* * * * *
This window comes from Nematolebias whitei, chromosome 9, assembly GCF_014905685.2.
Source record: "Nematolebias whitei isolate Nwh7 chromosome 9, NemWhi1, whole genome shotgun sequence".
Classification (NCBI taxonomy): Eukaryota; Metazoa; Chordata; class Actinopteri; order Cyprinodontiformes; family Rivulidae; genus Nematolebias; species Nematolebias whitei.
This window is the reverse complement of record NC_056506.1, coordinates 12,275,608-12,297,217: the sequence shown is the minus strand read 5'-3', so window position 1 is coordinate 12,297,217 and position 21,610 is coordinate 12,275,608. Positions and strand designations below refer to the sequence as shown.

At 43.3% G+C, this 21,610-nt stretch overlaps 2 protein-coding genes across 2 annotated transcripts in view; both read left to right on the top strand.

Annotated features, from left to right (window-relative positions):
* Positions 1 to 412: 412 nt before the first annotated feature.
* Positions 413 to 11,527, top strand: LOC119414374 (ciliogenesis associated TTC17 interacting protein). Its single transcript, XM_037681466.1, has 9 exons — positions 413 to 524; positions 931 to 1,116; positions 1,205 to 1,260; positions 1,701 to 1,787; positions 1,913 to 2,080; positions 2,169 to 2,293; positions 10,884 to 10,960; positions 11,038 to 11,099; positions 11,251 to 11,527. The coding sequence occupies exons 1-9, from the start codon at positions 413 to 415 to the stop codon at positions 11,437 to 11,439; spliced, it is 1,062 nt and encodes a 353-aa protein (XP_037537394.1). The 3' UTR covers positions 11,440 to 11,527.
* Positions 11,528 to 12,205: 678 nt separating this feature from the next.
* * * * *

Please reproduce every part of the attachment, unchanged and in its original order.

This window comes from Nematolebias whitei, chromosome 9, assembly GCF_014905685.2.
Source record: "Nematolebias whitei isolate Nwh7 chromosome 9, NemWhi1, whole genome shotgun sequence".
Classification (NCBI taxonomy): Eukaryota; Metazoa; Chordata; class Actinopteri; order Cyprinodontiformes; family Rivulidae; genus Nematolebias; species Nematolebias whitei.
This window is the reverse complement of record NC_056506.1, coordinates 12,275,608-12,297,217: the sequence shown is the minus strand read 5'-3', so window position 1 is coordinate 12,297,217 and position 21,610 is coordinate 12,275,608. Positions and strand designations below refer to the sequence as shown.

At 43.3% G+C, this 21,610-nt stretch overlaps 2 protein-coding genes across 2 annotated transcripts in view; both read left to right on the top strand.

Annotated features, from left to right (window-relative positions):
* Positions 1 to 412: 412 nt before the first annotated feature.
* Positions 413 to 11,527, top strand: LOC119414374 (ciliogenesis associated TTC17 interacting protein). Its single transcript, XM_037681466.1, has 9 exons — positions 413 to 524; positions 931 to 1,116; positions 1,205 to 1,260; positions 1,701 to 1,787; positions 1,913 to 2,080; positions 2,169 to 2,293; positions 10,884 to 10,960; positions 11,038 to 11,099; positions 11,251 to 11,527. The coding sequence occupies exons 1-9, from the start codon at positions 413 to 415 to the stop codon at positions 11,437 to 11,439; spliced, it is 1,062 nt and encodes a 353-aa protein (XP_037537394.1). The 3' UTR covers positions 11,440 to 11,527.
* Positions 11,528 to 12,205: 678 nt separating this feature from the next.